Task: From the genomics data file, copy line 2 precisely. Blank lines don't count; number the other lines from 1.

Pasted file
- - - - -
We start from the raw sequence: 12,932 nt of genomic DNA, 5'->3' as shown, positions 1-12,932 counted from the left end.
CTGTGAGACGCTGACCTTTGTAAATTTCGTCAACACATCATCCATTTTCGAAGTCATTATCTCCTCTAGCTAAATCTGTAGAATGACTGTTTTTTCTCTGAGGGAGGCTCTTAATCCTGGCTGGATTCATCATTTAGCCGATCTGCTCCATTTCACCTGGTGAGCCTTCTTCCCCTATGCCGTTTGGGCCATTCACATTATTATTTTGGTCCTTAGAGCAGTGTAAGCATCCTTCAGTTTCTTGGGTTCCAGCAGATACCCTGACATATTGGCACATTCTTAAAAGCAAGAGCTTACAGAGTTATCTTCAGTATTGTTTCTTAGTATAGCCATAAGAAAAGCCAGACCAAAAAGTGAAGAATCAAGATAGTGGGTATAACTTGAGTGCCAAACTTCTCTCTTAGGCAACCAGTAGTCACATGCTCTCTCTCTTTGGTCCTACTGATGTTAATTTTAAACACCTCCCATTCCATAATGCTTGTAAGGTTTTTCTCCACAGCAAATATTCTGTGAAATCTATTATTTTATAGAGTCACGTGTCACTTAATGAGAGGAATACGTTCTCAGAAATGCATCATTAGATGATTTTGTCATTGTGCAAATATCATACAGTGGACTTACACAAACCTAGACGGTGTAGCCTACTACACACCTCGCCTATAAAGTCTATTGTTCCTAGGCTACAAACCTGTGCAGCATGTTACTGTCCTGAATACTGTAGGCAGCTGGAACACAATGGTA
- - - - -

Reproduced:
CTGTGAGACGCTGACCTTTGTAAATTTCGTCAACACATCATCCATTTTCGAAGTCATTATCTCCTCTAGCTAAATCTGTAGAATGACTGTTTTTTCTCTGAGGGAGGCTCTTAATCCTGGCTGGATTCATCATTTAGCCGATCTGCTCCATTTCACCTGGTGAGCCTTCTTCCCCTATGCCGTTTGGGCCATTCACATTATTATTTTGGTCCTTAGAGCAGTGTAAGCATCCTTCAGTTTCTTGGGTTCCAGCAGATACCCTGACATATTGGCACATTCTTAAAAGCAAGAGCTTACAGAGTTATCTTCAGTATTGTTTCTTAGTATAGCCATAAGAAAAGCCAGACCAAAAAGTGAAGAATCAAGATAGTGGGTATAACTTGAGTGCCAAACTTCTCTCTTAGGCAACCAGTAGTCACATGCTCTCTCTCTTTGGTCCTACTGATGTTAATTTTAAACACCTCCCATTCCATAATGCTTGTAAGGTTTTTCTCCACAGCAAATATTCTGTGAAATCTATTATTTTATAGAGTCACGTGTCACTTAATGAGAGGAATACGTTCTCAGAAATGCATCATTAGATGATTTTGTCATTGTGCAAATATCATACAGTGGACTTACACAAACCTAGACGGTGTAGCCTACTACACACCTCGCCTATAAAGTCTATTGTTCCTAGGCTACAAACCTGTGCAGCATGTTACTGTCCTGAATACTGTAGGCAGCTGGAACACAATGGTA